Instead of telling you how to stand, sit or move, the practitioner suggests you experiment with various gentle maneuvers until you find your own comfort zone, always noticing even slight increments of discomfort and stopping before pain sets in. In other words: no pain, much gain.

You don’t need a degree from Singularity University to know that the mind can accomplish astonishing things. Last month, Google founder Sergey Brin, before a large audience, manipulated a robot limb thousands of miles away by sending brain signals through a computer program. So it’s hardly a stretch, pardon the pun, to believe — as Sandra and Matthew Blakeslee reveal in their book The Body Has A Mind of its Own — that another feature of Feldenkrais called motor imagery — imagining and visualizing an activity like piano playing or swimming — can be nearly as successful as actual physical practice.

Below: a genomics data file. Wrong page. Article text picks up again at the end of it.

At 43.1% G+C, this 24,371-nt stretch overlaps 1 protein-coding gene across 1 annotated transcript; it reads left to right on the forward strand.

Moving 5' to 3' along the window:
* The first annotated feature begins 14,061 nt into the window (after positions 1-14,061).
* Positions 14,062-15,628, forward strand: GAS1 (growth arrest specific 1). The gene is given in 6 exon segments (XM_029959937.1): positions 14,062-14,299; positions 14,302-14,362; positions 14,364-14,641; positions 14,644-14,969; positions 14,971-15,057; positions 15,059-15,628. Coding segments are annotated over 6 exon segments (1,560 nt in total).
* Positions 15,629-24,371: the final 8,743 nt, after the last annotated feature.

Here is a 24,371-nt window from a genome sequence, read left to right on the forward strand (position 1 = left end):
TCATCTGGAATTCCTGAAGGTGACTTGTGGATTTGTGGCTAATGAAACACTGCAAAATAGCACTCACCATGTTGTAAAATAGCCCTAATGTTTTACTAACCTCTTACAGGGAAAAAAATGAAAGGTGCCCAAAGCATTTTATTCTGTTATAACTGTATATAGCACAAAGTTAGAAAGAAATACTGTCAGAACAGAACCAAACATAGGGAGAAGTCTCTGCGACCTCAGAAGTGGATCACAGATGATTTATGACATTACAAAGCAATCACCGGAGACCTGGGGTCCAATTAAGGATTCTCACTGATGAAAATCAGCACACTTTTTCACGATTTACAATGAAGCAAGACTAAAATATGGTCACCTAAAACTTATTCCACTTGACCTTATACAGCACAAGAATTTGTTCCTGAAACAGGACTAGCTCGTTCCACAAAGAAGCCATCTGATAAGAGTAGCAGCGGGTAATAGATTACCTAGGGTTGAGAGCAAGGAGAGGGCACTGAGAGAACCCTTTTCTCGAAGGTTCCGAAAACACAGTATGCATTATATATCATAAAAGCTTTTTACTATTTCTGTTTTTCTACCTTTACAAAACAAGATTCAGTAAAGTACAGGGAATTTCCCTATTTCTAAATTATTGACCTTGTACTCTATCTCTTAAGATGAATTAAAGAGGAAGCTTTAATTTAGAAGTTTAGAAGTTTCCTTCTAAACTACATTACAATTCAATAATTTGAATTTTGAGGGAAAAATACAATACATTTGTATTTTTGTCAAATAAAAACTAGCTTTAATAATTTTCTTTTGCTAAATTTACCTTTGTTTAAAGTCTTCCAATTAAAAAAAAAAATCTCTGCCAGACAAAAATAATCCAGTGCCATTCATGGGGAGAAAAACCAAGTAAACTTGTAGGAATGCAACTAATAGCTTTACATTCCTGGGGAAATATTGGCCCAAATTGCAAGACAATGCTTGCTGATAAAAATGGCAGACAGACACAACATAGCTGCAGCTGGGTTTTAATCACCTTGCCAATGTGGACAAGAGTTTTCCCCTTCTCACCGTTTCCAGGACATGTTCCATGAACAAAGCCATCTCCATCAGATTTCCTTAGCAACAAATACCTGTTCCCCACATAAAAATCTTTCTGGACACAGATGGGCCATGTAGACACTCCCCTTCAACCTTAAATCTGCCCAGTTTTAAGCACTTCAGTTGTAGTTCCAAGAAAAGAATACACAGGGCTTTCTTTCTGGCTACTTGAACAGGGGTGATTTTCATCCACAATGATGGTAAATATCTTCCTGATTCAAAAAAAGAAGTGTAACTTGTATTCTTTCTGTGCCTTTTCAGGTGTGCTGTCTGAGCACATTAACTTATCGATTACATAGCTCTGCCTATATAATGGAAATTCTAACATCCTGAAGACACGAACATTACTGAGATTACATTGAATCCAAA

I’m not talking about the faux philosophy of The Secret or the idiocy of Dodgers owners Frank and Jamie McCourt hiring a “healer” and a “Phrenology Consultant” to, respectively, impart positive thoughts to the team and examine the skull shapes of employees to eliminate “negatively karmic” influences.

Rather, by encouraging mindfulness of our body movements at a granular level, Feldenkrais claims we can weed out harmful physical patterns and replace them with healthful ones, like the way daily mindfulness meditation can enlarge those areas of the brain that produce healthier mental states.